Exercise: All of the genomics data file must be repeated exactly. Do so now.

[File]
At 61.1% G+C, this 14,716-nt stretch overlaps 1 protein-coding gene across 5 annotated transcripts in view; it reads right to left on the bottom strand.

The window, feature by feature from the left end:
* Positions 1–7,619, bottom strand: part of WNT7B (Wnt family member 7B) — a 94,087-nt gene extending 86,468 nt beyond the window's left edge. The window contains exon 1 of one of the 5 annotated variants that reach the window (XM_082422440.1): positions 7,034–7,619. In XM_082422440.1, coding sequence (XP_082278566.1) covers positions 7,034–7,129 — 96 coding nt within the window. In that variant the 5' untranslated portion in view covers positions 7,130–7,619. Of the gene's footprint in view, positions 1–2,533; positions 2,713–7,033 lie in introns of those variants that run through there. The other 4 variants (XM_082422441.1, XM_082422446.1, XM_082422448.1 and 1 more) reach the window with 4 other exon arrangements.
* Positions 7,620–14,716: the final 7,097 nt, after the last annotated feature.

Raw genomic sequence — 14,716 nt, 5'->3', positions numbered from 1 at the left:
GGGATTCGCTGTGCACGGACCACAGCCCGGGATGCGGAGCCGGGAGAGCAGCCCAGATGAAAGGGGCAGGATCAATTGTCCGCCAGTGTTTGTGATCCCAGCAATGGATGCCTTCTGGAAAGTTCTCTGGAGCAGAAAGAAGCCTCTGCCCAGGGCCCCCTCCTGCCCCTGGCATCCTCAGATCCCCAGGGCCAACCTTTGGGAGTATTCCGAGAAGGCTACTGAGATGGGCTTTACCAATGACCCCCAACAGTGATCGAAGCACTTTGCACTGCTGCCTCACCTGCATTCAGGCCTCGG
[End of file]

At 61.1% G+C, this 14,716-nt stretch overlaps 1 protein-coding gene across 5 annotated transcripts in view; it reads right to left on the bottom strand.

The window, feature by feature from the left end:
* Positions 1–7,619, bottom strand: part of WNT7B (Wnt family member 7B) — a 94,087-nt gene extending 86,468 nt beyond the window's left edge. The window contains exon 1 of one of the 5 annotated variants that reach the window (XM_082422440.1): positions 7,034–7,619. In XM_082422440.1, coding sequence (XP_082278566.1) covers positions 7,034–7,129 — 96 coding nt within the window. In that variant the 5' untranslated portion in view covers positions 7,130–7,619. Of the gene's footprint in view, positions 1–2,533; positions 2,713–7,033 lie in introns of those variants that run through there. The other 4 variants (XM_082422441.1, XM_082422446.1, XM_082422448.1 and 1 more) reach the window with 4 other exon arrangements.
* Positions 7,620–14,716: the final 7,097 nt, after the last annotated feature.

Raw genomic sequence — 14,716 nt, 5'->3', positions numbered from 1 at the left:
GGGATTCGCTGTGCACGGACCACAGCCCGGGATGCGGAGCCGGGAGAGCAGCCCAGATGAAAGGGGCAGGATCAATTGTCCGCCAGTGTTTGTGATCCCAGCAATGGATGCCTTCTGGAAAGTTCTCTGGAGCAGAAAGAAGCCTCTGCCCAGGGCCCCCTCCTGCCCCTGGCATCCTCAGATCCCCAGGGCCAACCTTTGGGAGTATTCCGAGAAGGCTACTGAGATGGGCTTTACCAATGACCCCCAACAGTGATCGAAGCACTTTGCACTGCTGCCTCACCTGCATTCAGGCCTCGG